Jun 102013

Welcome to the Vermont Planners Association (VPA), a statewide, non-profit, membership-based organization of professional and citizen planners, landscape architects, engineers, housing and economic development specialists, developers and others who support good planning. VPA supports the planning profession through outreach, professional development opportunities and encourages all members to maintain an open dialogue on contemporary planning issues. Through its membership, VPA is advancing the art and science of planning in Vermont.

Learn more about planning events, workshops and training seminars here on our site or at the Vermont Planning Information Center (VPIC)–www.vpic.info.

To learn how to become a member of VPA, go to the “Join VPA” page in this site.

Nov 062015

The Vermont Planners Association presents an overview of current water quality issues, innovation in planning, and best practices. The event will occur in the Bliss Room of the St. Albans Historical Museum in the historic St. Albans downtown. This day-long workshop will focus on big-picture water quality planning in the morning and best practices in the afternoon. Lessons learned from different implementation techniques will be shared and a walking tour of green infrastructure will be provided. The program will conclude with the adjournment to a reception at the 14th Star Brewery.

Registration: http://tinyurl.com/vpa2015

Workshop Agenda & Directions

Please Register by Thursday, December 3

Jun 302015

The Vermont Planners Association is proud to share its adopted 2015 Strategic Plan, produced with the assistance of a $2500 grant through the VCF’s Nonprofit Capacity Building Work, with input received through a well-attended professionally-facilitated session at the Pizzagalli Center at the Shelburne Museum in the Fall of 2014, and many hours of volunteer work from passionate members through the winter and spring. The Strategic Plan was formally adopted at the 2015 VPA Spring Workshop held May 29th.

The purpose of the Vermont Planner’s Association’s 10-year Strategic Plan is to guide the activities and initiatives of the organization as it works to fulfill its mission. The Strategic Plan will be updated every 10 years. The plan will be reviewed, and amended if necessary, every five years to ensure applicability to organization. The Strategic Plan will be the guiding document for the drafting of the VPA’s annual work plan, as adopted by the membership.

VPA Past-President and member of the Strategic Planning Committee Dana Hanley: ” We wish to thank VCF for this important funding.  We are very pleased with the outcome of the whole project. Many  volunteer non-profits can struggle to set and achieve their missions without funding partners. Thanks for being there for us!”



May 272015

Vermont Planners Association

Announces 2015 Planning Awards

Montpelier, VT:  The Vermont Planners Association (VPA) is pleased to announce the recipients of its 2015 planning awards.  Since 1992, the VPA has recognized outstanding achievement in Vermont community planning through its annual awards.  The field of nominations was very competitive, with judging occurring by the New Hampshire Planners Association.  According to Sarah Hadd, President of the Vermont Planners Association, “All of the recipients of this year’s awards are excellent examples of how Vermont citizens can work cooperatively to achieve great results for their communities.”  The awards will be presented in May 29th at the organization’s Spring Workshop in St. Johnsbury at 12:30 at the Catamount Film & Arts Center.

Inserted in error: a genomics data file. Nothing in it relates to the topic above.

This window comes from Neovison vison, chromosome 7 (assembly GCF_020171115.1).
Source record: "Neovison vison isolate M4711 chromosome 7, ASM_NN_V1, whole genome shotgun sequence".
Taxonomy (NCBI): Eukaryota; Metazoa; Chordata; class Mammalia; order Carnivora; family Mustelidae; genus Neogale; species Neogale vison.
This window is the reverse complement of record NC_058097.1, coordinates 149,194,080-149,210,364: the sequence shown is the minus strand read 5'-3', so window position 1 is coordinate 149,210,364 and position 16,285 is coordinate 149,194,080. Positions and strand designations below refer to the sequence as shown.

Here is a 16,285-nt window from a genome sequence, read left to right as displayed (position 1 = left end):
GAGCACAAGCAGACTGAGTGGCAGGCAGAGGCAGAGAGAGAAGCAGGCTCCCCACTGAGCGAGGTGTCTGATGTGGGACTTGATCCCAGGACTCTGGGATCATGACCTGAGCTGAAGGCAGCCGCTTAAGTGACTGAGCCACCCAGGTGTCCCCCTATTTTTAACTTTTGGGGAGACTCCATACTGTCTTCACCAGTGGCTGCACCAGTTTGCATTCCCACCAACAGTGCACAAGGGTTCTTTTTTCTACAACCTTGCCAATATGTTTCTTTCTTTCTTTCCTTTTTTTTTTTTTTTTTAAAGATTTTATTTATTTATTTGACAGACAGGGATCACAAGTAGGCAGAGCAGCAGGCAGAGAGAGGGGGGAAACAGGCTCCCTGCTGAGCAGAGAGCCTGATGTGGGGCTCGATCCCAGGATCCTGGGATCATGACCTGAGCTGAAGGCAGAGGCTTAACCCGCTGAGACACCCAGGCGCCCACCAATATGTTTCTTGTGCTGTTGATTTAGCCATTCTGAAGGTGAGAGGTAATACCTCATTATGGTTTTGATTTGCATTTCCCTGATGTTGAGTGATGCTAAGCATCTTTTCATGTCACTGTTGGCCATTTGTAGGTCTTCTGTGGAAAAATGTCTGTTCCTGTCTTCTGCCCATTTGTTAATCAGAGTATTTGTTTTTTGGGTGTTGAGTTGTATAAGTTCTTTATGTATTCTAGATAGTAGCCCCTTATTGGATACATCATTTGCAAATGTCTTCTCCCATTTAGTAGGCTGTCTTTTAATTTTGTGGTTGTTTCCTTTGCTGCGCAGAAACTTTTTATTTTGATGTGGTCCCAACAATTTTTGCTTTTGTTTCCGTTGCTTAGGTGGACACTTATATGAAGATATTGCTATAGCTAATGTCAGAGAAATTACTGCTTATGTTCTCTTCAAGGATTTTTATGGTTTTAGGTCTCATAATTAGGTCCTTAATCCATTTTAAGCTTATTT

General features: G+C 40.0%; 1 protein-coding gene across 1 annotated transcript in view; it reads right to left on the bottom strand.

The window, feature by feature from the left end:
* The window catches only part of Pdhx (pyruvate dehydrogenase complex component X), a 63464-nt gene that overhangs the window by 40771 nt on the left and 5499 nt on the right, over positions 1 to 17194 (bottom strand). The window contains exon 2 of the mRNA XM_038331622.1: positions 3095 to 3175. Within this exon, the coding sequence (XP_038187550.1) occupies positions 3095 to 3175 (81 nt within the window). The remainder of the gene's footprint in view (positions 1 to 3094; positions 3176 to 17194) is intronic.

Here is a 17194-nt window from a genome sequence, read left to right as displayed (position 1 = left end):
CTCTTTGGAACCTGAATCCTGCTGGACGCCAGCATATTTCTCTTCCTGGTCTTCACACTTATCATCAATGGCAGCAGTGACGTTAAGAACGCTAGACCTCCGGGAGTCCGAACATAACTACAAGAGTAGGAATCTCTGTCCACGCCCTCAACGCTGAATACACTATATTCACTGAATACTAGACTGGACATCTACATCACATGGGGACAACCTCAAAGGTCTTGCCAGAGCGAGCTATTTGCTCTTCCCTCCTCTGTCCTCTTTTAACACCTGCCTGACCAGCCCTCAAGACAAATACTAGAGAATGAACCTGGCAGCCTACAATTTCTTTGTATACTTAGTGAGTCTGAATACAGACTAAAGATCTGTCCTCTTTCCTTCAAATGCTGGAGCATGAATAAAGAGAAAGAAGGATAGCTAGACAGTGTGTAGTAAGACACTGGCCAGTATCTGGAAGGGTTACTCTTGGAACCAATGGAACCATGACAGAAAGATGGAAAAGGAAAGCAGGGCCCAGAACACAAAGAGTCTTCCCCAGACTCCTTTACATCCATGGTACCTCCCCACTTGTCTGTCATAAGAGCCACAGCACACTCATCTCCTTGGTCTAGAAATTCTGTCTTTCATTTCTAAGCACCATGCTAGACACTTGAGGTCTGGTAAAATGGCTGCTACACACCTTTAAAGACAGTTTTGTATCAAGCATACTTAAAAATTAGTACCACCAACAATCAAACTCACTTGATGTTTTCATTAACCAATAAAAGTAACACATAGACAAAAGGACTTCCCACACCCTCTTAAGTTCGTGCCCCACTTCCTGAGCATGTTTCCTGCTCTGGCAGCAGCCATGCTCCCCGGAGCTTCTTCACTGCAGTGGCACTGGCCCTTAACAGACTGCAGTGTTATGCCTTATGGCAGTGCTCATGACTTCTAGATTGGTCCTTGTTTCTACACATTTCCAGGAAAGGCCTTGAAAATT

Bob Buermann, of South Hero, Vermont, is recognized as the 2015 Citizen Planner of the Year, for his commitment to Grand Isle County.  He is a tireless advocate for community service, energy conservation, public transportation, smart growth and regional planning.  Buermann serves on a number of local and regional boards and is frequently asked to serve in leadership roles.  Often he simply steps up to initiate and lead community efforts.  Buermann is extremely effective in establishing and coordinating volunteer groups and achieving outcomes that have impacted local and statewide policy, as well as resulted in significant on-the-ground implementation.    Catherine Dimitruk of the Northwest Regional Planning Commission has only high praise for Buermann’s contributions.  “Bob has helped the Board of Commissioners understand the perspectives of his community of South Hero and Grand Isle County in general, applying his knowledge and experience gleaned from his private sector management to his role as a regional commissioner and Vice-Chair of the Board.”


Melissa Manka, Westford Planning Coordinator, is receiving the 2015 Mark Blucher Professional Planner of the Year Award.  As Westford’s Planning Coordinator over the last ten years, she has overseen several zoning revisions and a major rewrite of the Westford Town Plan, plus other major milestones, including spearheading the Westford Town Center Revitalization project and Village Center Designation.  Manka provides staff support to a number of the local boards, a particularly challenging job in a community that is transitioning from mostly rural to becoming a bedroom community for Burlington.  She deals all on her own with all of the same issues, concerns, and concepts as do the larger Chittenden County communities.  As Lee Krohn, of the Chittenden County Regional Planning Commission says, “She is a one-person dynamo, toiling quietly in the hills of Westford, helping to make her community a better place. She has helped their Planning Commission work through some complex issues; handles the Development Review Board as well; helps bring parties together to collaborate on areas of mutual concern; creates a community photo calendar every year, and sells it to raise funds for community purposes; helps gain grants; and even watered new trees on the Town Common.  She has a style, manner, and demeanor that are perfect for her boards and for her community.”